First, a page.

Lugubrious Len and a toast to Queen Victoria

Saturday April 23 2016

Left, Birdman Vicky, by John Mukiza; and right,

Left, Birdman Vicky, by John Mukiza; and right, Private Blessings, by Paul Ndema. PHOTOS | FRANK WHALLEY  

By Frank Whalley

Croaking chanteur Leonard Cohen and I have something in common apart from being miserable old gits... an interest in Queen Victoria.

One of the numbers on Lugubrious Len’s album Live Songs is about her (“I love you too in all your forms”) and almost unbelievably my grandmother saw Victoria open the Manchester Ship Canal in 1894.

That nugget of family history triggered my curiosity. I went on to acquire two porcelain busts of Victoria and one of her husband Prince Albert, plus a signed photograph of the Queen in widow’s weeds and wearing a little lace cap.

As well as being Empress of India, this epitome of British majesty gave much to Africa too. Well, she gave her name anyway: Lake Victoria, Victoria Falls and the Victoria and Albert shopping mall in Cape Town — all trip lightly off the tongue.

Artists have noticed her too.

Victoria appears on a canvas by the Ugandan John Mukiza, stern as we know her (in private she was said to be vivacious, sexy — yes, really — and funny) surrounded by birds, some of which are left uncoloured. The painting represents the legacy of Uganda’s colonial past, an issue that troubles many an artist from the Pearl of Africa.


Vultures are the colonialists picking at the country’s riches, an Indian crow wears a necktie, all dressed up to meet the Queen, while a parrot represents the endless talking that gets us nowhere.

Called Birdman Vicky, it is one of the highlights of a stellar show by 10 Ugandan artists at the Circle gallery on James Gichuru Road, Nairobi, until May 14.

The exhibition, curated by Nicola Elpinstone and Robinah Nansubuga, serves as a welcome introduction to Ugandan painting, and follows last year’s Circle show of works from Ethiopia.

What is immediately clear about these artists is their technical competence. Their drawing is accurate, they paint with clarity, and photographs are properly exposed and in focus. In other words, they get the basics right.

Unlike Kenya, Uganda’s schools make art an examinable subject; seeds when planted in the young bear weighty fruit.

Eight of the artists shown at Circle went on to study at Makerere, one graduated from Nkumba in Entebbe and the other took her degree at Kyambogo in Kampala.
And it shows.

That they are East African artists is demonstrated by their concerns — among them being identity, colonialism, governance, corruption and the power of the Church — not by their reliance on village scenes designed to attract tourists and UN workers whose low expectations are duly fulfilled.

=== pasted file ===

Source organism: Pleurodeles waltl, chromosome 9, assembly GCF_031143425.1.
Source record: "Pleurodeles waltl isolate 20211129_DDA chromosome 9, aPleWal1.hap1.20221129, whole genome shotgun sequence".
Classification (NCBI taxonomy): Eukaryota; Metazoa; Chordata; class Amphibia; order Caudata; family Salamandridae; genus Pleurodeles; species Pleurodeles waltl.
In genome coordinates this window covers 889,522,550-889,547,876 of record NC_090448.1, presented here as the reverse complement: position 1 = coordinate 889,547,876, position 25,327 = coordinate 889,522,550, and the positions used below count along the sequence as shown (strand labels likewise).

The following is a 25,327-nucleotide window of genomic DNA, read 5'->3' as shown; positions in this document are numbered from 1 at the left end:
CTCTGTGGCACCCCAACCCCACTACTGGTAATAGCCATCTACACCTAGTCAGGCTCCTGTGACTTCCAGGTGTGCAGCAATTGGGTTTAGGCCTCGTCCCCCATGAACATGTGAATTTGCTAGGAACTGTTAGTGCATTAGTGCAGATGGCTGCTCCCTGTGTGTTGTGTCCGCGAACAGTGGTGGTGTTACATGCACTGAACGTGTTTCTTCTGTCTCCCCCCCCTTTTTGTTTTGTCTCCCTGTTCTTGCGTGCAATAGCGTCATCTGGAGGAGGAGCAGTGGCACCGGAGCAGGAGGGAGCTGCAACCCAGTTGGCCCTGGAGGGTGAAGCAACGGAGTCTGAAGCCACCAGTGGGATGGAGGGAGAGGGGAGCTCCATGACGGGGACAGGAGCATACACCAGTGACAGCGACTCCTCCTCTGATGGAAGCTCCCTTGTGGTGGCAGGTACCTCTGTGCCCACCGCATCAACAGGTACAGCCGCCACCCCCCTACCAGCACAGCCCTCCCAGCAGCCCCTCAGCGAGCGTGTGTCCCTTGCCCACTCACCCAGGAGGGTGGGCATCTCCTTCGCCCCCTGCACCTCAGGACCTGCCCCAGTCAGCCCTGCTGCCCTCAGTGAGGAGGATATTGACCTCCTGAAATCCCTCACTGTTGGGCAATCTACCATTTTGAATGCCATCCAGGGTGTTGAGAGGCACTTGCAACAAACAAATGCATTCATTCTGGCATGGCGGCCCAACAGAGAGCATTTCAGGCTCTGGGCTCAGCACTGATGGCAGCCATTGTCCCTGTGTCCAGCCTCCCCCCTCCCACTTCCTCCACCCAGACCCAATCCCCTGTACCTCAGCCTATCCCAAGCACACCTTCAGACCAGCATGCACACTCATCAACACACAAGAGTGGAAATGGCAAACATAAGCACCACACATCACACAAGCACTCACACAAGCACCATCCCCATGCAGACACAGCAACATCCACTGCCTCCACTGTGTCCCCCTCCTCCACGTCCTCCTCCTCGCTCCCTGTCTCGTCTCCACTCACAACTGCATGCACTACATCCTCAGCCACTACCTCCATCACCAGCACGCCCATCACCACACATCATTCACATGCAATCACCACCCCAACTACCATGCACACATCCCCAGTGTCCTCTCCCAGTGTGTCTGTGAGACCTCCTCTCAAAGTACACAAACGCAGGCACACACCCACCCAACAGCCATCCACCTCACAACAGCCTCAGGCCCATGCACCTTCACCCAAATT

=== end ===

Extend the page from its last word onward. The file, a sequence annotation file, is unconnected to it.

These are adult works, appreciated by collectors with a telling eye and sought too by international curators.

They represent part of the region’s central core of artists examining contemporary issues in a stimulating and imaginative way.

Denis Mubiru uses kamunye (Kampala’s matatus) to explore activities that surround them — fighting, flirting, gossiping — with a jumpy cartoonist’s line, while DJ, MC and whatever Samson Ssenkaaba, known as Xenson, uses a bright palette and masked figures to question identity.

Immy Mali offers a 22-minute video loop Dancing with Myself that projects her wish to sidestep conformity, while Henry Mzili paints everyday life to examine happiness — are his dancers leaping with joy or is it the Danse Macabre?

Eria Nsubuga’s collages challenge Western artistic presumptions through the ironic use of magazine icons. They are perceptive and witty.

For sculptor Stacey Gillian Abe, a cascade of bottles hung from the ceiling represents misconceptions about gender equality (and I am grateful to the catalogue for explaining that) while Timothy Erau uses torch light and colour gels to create contrast in his dramatic photographs. Papa Shabani’s photos strip back city life to examine the beauty beneath.

Paul Ndema, already well known in Kenya, like Eria Nsubuga, puts himself in the picture in his continuing polemic against what he sees as the corrosive hypocrisy and intolerance of the Catholic Church.

In Private Blessing, he is a priest, dog collar awry, standing pop-eyed behind a beautiful women who is barely wearing a towel. She looks like Grace Jones.
To quote my soul mate Leonard Cohen: Hallelujah!

Frank Whalley runs Lenga Juu, an arts consultancy based in Nairobi.